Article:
Entering this season, the San Jose Sharks were coming off a four-year run as one of the dominant teams in the NHL, with four consecutive Pacific Division titles, a Presidents’ Trophy in 2008-09 and consecutive conference final appearances in 2010 and 2011.
But after struggling through 2011-12, finishing seventh in the Western Conference with 96 points, the Sharks were bounced in the first round in five games by the St. Louis Blues, leading many observers to opine significant change will be in the offing.
It’s been rumored coach Todd McLellan and his staff will be replaced. GM Doug Wilson declined to comment on that possibility, as he’s yet to meet with team ownership to discuss their off-season plans, but expressed support for McLellan and shouldered the blame for the season’s frustrating outcome.
The disappointing performances from Logan Couture, Patrick Marleau and Joe Pavelski in the Blues series, combined with the fact Marleau and captain Joe Thornton are approaching their mid-30s, raised suggestions one of these players will be moved in the off-season.
Couture and Pavelski, the youngest of the Sharks core, were hampered by injuries in the Blues series and are valuable pieces of the team’s future. Most observers believe Thornton won’t be part of a roster shakeup, but there’s been calls for Wilson to part ways with former captain Marleau, who’s been a Shark since his NHL debut almost 15 years ago.
Though Marleau was the Sharks’ second-highest goal-scorer (30) and third in points (64), he was held scoreless in the first round, once again raising concerns over his consistency in the crunch.
When asked if he would consider waiving his no-movement clause, Marleau said “We’ll cross that bridge if it ever comes up,” which heightened speculation he’d consider that option if Wilson asked him to waive it.
Another possible trade candidate is 35-year-old defenseman Dan Boyle, whom David Pollak of the San Jose Mercury News suggested would have value in a blockbuster deal.
Blueliner Brent Burns, acquired last summer from the Minnesota Wild, struggled in his first season with the Sharks, but would be a suitable replacement for Boyle if the latter were moved.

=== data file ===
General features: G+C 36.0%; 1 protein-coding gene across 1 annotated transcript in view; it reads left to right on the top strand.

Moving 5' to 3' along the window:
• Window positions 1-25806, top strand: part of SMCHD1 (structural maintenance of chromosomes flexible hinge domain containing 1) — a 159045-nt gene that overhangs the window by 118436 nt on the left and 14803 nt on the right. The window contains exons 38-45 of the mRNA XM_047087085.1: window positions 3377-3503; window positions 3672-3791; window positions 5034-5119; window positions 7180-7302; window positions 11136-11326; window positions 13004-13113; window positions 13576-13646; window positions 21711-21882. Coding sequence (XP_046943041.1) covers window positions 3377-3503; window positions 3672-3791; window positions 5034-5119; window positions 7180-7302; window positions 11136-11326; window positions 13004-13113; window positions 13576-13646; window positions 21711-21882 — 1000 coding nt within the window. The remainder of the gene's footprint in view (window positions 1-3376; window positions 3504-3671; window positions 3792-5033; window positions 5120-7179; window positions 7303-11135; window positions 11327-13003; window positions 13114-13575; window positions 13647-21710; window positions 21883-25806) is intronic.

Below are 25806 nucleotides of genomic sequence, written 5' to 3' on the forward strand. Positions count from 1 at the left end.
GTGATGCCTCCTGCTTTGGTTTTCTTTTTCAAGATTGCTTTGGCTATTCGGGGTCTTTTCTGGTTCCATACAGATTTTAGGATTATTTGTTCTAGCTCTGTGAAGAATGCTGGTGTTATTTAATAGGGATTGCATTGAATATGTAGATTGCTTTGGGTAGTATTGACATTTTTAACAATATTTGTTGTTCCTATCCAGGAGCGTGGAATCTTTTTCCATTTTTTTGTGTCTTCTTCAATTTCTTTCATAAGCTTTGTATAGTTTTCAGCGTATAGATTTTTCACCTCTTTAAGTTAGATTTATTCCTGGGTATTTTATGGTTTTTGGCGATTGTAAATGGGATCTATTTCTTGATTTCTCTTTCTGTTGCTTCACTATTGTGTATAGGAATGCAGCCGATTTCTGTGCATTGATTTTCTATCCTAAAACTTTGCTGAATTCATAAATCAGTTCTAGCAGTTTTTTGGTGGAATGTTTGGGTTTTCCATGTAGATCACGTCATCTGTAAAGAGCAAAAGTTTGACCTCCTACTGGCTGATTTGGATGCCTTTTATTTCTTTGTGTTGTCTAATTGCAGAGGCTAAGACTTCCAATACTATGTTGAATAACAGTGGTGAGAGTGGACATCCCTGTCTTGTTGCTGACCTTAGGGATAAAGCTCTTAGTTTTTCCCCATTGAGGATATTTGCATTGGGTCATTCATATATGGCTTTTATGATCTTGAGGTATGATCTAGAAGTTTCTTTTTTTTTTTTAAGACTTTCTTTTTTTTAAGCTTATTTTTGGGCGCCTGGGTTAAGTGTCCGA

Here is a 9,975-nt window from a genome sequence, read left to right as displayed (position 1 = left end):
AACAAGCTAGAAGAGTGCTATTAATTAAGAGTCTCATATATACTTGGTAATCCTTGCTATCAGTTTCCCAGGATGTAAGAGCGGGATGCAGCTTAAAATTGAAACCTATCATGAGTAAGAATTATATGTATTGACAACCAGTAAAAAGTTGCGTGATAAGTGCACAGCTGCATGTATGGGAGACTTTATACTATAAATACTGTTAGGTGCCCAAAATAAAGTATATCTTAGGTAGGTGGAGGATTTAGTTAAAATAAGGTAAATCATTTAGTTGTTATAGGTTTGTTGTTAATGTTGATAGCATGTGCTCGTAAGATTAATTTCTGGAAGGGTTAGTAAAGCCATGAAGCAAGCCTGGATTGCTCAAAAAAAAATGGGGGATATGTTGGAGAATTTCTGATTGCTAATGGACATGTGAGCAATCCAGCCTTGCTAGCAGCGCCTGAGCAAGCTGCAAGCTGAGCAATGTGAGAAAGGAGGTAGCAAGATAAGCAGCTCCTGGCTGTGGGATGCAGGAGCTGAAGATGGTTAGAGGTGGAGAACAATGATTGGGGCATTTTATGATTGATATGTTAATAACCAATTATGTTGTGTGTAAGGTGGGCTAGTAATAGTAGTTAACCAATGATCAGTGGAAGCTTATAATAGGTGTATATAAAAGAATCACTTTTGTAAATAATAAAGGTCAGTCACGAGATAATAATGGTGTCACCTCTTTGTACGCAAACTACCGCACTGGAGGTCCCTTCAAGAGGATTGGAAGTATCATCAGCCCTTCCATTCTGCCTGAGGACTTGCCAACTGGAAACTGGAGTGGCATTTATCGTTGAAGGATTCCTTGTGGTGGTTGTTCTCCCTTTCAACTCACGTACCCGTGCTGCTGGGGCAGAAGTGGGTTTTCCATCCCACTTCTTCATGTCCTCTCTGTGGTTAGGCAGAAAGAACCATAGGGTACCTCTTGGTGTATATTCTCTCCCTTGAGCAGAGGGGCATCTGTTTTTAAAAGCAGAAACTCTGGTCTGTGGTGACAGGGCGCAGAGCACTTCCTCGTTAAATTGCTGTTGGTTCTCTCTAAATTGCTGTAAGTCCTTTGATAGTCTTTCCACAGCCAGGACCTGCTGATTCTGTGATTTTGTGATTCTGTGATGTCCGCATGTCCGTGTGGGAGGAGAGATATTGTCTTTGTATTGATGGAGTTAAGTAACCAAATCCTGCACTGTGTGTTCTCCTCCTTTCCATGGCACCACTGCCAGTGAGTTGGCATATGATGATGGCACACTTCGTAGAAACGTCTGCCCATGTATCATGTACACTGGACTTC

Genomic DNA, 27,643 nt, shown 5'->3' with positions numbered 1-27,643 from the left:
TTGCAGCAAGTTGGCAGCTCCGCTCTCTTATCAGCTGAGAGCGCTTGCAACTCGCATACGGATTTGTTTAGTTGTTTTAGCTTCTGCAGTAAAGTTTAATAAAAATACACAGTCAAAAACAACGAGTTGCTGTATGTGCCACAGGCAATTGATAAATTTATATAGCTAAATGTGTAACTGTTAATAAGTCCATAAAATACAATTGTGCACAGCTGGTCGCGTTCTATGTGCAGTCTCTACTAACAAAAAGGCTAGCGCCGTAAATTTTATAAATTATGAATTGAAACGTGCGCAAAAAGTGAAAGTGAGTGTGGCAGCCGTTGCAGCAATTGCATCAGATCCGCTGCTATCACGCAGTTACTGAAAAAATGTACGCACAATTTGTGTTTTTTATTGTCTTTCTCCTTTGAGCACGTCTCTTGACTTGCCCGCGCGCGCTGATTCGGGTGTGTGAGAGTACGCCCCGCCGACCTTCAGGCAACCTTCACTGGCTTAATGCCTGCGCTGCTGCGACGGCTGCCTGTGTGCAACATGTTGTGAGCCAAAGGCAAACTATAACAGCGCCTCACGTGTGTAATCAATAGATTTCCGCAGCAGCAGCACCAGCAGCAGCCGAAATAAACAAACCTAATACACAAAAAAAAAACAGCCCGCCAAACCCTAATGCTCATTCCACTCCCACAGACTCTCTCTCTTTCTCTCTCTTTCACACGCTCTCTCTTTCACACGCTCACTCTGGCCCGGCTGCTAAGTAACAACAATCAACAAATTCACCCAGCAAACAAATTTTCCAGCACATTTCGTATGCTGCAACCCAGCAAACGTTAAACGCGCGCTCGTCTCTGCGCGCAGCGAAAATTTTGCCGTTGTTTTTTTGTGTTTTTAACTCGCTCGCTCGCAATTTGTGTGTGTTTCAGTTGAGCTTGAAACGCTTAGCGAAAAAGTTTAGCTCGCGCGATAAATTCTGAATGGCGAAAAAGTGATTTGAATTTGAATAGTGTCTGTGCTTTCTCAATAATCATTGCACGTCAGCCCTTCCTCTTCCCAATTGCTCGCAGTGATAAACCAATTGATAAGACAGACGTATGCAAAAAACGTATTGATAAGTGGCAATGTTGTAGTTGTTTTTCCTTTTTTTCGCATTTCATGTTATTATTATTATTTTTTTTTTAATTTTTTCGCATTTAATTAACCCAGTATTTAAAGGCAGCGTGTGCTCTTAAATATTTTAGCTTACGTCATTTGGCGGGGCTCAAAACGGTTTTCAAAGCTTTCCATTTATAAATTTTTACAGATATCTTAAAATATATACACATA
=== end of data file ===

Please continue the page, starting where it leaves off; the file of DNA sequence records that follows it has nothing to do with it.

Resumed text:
Boyle has a full no-trade clause in his contract until June 30, after which he must submit a list of eight teams he won’t accept being dealt to.
The Sharks were among the teams that expressed interest in Columbus Blue Jackets right winger Rick Nash at the trade deadline and there’s talk Wilson will revisit that interest.
It was rumored Nash wasn’t interested in being dealt to a Western Conference team, but if he were, the asking price would likely be either Couture or Pavelski, whom Wilson would be loath to part with, even for a star like Nash.
Don’t expect changes between the pipes for the Sharks. Starting goalie Antti Niemi’s numbers (34-22-9, 2.42 GAA, .915 SP, six shutouts) were almost identical to last season’s and while he wasn’t spectacular, Niemi provided steady goaltending.
Thomas Greiss (9-7-1, 2.30 GAA, .915 SP) was a reliable backup and is signed for another season at an affordable $587,500.
Wilson will look toward improvement in the faceoff circle, as well as the penalty-kill, where the Sharks were 29th overall this season.
While Wilson will face serious decisions about his core players this summer, he shouldn’t face much difficulty deciding the fates of his pending free agents.
Forwards Dominic Moore, Daniel Winnik, Brad Winchester and Torrey Mitchell, as well as defensemen Jim Vandermeer and Colin White are pending UFAs, while forwards T.J. Galiardi and Tommy Wingels, along with defensemen Justin Braun and Andrew Desjardins are restricted free agents.
Of his UFAs, only Winnik played well enough to merit keeping around. Braun, Desjardins and Wingels will get new contracts, but Galiardi wasn’t a positive factor in the playoffs and could be moved.
Rumor Roundup appears Monday-Friday only on thehockeynews.com. Lyle Richardson has been an NHL commentator since 1998 on his website, spectorshockey.net, and is a contributing writer for Eishockey News and Kukla’s Korner.